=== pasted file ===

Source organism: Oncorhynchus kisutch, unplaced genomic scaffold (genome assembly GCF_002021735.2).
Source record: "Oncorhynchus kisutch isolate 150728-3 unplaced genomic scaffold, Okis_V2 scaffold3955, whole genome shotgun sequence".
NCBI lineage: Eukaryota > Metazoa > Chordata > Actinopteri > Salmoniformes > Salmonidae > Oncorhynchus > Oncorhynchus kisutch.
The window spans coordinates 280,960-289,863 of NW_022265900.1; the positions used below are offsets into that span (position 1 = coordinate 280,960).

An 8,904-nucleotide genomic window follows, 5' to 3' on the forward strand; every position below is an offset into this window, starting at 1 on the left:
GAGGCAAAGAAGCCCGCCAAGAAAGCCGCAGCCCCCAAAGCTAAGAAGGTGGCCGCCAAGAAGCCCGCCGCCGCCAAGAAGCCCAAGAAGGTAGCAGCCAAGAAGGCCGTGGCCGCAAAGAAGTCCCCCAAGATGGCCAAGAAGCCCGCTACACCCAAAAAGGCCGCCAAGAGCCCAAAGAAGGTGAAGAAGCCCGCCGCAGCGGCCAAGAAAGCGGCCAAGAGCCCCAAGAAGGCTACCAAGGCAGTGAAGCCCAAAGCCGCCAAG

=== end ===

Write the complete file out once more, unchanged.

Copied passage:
Source organism: Oncorhynchus kisutch, unplaced genomic scaffold (genome assembly GCF_002021735.2).
Source record: "Oncorhynchus kisutch isolate 150728-3 unplaced genomic scaffold, Okis_V2 scaffold3955, whole genome shotgun sequence".
NCBI lineage: Eukaryota > Metazoa > Chordata > Actinopteri > Salmoniformes > Salmonidae > Oncorhynchus > Oncorhynchus kisutch.
The window spans coordinates 280,960-289,863 of NW_022265900.1; the positions used below are offsets into that span (position 1 = coordinate 280,960).

An 8,904-nucleotide genomic window follows, 5' to 3' on the forward strand; every position below is an offset into this window, starting at 1 on the left:
GAGGCAAAGAAGCCCGCCAAGAAAGCCGCAGCCCCCAAAGCTAAGAAGGTGGCCGCCAAGAAGCCCGCCGCCGCCAAGAAGCCCAAGAAGGTAGCAGCCAAGAAGGCCGTGGCCGCAAAGAAGTCCCCCAAGATGGCCAAGAAGCCCGCTACACCCAAAAAGGCCGCCAAGAGCCCAAAGAAGGTGAAGAAGCCCGCCGCAGCGGCCAAGAAAGCGGCCAAGAGCCCCAAGAAGGCTACCAAGGCAGTGAAGCCCAAAGCCGCCAAG